Charlotte’s baby spiders. A whirlwind of sand. The field was blanketed with them this spring, so many waiting wishes. She closed her eyes, concentrated fully, sucked in a deep breath and blew, scattering endless spores from the dandelion’s fuzzy crown. She slowly opened her eyes and was very thrilled to see that she had succeeded. It was simple enough. She just wanted things to be ok again, like they used to be. Before her life had gradually imploded the year before. She wanted the broken pieces of herself and her life to suddenly heal. Watching a shattering vase in rewind.
He picked the dandelions and scattered them around her. “They’re cheerful and adorable, just like you,” he told her. She smiled a little and sipped the lemonade they had brought in a Thermos in the picnic basket. All the colors seemed hyper-real today, overly saturated—the blue of the sky was too vivid, the green of the grass was too rich. Afternoons like this existed only in dreams and movies. In a couple of weeks the dandelions around them will all have turned to wispy spores, ready to be wished on. In a couple of weeks she will have lost him.
The huge sunflowers loomed in rows in the field, long since dead. Their heavy heads ducked despondently on the edges of their tall stalks, eyes that had once looked up at the sky now cast downward, quietly contemplating the stark inevitability of their demise. Their once vibrant yellow petals were turned ashen, dry and bent inward around their centers. Their leaves, too, had turned gray, like remnants of Great Depression-era stock footage. All the color and joy had been sapped away. Only the seeds were not overtaken with melancholy. They held locked inside them the brilliance of next year’s field.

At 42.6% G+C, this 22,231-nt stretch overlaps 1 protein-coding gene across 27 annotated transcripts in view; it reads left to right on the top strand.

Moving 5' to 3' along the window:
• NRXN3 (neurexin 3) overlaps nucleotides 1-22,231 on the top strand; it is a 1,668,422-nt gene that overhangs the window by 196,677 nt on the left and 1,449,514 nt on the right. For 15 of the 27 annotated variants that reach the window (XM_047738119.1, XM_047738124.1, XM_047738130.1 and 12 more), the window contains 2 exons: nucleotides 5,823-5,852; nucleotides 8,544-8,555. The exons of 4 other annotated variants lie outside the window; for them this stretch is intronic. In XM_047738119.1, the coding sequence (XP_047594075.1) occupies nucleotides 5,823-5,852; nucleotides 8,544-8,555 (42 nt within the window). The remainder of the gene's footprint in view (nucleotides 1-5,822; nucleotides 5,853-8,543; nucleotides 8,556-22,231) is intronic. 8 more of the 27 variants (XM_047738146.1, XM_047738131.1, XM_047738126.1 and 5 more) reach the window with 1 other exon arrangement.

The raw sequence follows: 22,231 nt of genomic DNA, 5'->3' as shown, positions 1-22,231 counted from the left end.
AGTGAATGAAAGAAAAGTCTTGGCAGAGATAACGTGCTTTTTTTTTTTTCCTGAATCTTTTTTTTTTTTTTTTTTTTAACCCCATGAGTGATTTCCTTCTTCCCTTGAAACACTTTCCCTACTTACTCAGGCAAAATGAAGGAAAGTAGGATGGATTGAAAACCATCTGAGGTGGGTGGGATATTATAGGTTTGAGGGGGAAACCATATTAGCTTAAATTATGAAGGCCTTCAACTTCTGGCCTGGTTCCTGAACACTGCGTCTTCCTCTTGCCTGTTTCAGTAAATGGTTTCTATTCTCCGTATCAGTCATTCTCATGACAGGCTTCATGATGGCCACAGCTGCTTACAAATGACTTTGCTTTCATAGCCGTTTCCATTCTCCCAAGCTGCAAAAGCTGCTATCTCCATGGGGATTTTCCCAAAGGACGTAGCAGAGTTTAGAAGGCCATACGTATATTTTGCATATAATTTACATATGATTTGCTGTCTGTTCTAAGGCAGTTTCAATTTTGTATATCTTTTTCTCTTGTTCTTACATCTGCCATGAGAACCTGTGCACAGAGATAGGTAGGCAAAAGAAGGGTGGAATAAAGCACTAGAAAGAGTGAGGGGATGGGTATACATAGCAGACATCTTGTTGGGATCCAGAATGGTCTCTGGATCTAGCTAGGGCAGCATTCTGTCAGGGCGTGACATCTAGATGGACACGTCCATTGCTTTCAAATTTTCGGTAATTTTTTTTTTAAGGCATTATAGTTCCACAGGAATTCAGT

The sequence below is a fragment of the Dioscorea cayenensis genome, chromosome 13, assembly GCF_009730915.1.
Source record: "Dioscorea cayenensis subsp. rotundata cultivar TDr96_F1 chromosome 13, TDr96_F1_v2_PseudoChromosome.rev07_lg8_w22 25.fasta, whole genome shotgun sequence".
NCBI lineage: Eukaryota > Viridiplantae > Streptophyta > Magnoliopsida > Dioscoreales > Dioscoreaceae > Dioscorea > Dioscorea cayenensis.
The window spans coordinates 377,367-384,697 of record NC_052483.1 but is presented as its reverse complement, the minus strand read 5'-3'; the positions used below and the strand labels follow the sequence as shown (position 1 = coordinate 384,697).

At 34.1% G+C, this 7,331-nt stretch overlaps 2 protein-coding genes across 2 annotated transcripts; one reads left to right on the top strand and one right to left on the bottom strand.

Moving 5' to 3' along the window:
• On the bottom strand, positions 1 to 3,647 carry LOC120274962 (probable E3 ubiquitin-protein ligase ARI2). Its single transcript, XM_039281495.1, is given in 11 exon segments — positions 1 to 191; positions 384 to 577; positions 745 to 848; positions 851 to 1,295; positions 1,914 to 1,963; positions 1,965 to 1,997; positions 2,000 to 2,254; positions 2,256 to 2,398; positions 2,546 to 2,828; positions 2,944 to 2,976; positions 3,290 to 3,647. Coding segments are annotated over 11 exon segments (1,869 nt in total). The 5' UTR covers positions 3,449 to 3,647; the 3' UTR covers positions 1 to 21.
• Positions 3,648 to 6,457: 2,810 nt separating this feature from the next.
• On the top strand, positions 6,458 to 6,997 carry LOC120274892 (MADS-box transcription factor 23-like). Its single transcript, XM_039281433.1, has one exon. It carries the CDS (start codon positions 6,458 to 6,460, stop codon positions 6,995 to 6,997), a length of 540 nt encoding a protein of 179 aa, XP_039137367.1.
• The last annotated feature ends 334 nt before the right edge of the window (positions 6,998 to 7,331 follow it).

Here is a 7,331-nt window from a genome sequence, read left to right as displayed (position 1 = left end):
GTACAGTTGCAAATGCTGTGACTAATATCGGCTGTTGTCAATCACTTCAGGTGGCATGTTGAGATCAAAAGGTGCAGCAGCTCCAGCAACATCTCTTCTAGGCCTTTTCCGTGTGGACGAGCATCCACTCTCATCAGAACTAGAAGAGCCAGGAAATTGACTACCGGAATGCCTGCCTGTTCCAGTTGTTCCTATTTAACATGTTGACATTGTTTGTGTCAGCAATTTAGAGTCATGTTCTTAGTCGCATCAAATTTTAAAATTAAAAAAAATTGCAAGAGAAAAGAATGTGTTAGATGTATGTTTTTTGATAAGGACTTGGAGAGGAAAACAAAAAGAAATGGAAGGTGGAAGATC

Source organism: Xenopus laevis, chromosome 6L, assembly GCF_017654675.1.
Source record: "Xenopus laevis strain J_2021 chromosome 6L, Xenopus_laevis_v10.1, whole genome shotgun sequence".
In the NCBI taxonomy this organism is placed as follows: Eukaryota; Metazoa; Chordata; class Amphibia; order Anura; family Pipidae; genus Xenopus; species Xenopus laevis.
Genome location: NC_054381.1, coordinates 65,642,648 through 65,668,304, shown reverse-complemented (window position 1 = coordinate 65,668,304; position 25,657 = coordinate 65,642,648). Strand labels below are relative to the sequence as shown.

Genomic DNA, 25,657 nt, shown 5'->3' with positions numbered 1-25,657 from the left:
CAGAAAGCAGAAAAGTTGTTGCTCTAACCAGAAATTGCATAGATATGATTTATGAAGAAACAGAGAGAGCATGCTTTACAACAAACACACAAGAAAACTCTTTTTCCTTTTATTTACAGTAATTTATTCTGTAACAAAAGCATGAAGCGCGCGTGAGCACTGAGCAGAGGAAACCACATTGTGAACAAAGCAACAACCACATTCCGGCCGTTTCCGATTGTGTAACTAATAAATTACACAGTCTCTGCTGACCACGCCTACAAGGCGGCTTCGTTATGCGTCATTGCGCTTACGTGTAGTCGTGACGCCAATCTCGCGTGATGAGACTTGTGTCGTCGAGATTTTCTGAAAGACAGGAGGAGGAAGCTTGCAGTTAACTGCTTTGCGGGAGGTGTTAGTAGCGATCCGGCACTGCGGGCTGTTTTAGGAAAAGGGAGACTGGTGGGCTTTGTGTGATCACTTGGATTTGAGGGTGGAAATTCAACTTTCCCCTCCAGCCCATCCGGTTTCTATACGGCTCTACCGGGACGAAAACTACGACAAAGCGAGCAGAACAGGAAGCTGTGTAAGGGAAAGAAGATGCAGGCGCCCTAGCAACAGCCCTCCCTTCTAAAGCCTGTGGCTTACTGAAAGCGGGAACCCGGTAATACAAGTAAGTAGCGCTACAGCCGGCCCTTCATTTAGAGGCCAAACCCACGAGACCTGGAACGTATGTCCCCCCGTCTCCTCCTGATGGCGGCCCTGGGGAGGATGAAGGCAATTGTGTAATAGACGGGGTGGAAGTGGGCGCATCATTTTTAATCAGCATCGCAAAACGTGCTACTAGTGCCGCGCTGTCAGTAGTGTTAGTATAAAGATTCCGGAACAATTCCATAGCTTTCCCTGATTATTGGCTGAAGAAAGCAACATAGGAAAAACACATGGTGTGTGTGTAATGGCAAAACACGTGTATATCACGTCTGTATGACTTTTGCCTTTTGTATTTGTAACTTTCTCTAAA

Her hands were warm in the soft earth. She didn’t wear gardening gloves, loving this feeling of it breaking, yielding under her hands, the soil carving out its own space in the tributaries of her palms. Today she was planting strawberries, freeing their artificially cubed roots from the flimsy plastic planters from the chain nursery and bringing them into their own place in the sun with the reverence of a new mother. She gently patted down the dirt around each plant, the wholesome green of their leaves like hopeful little flags. Life could always start again. She needed to remember.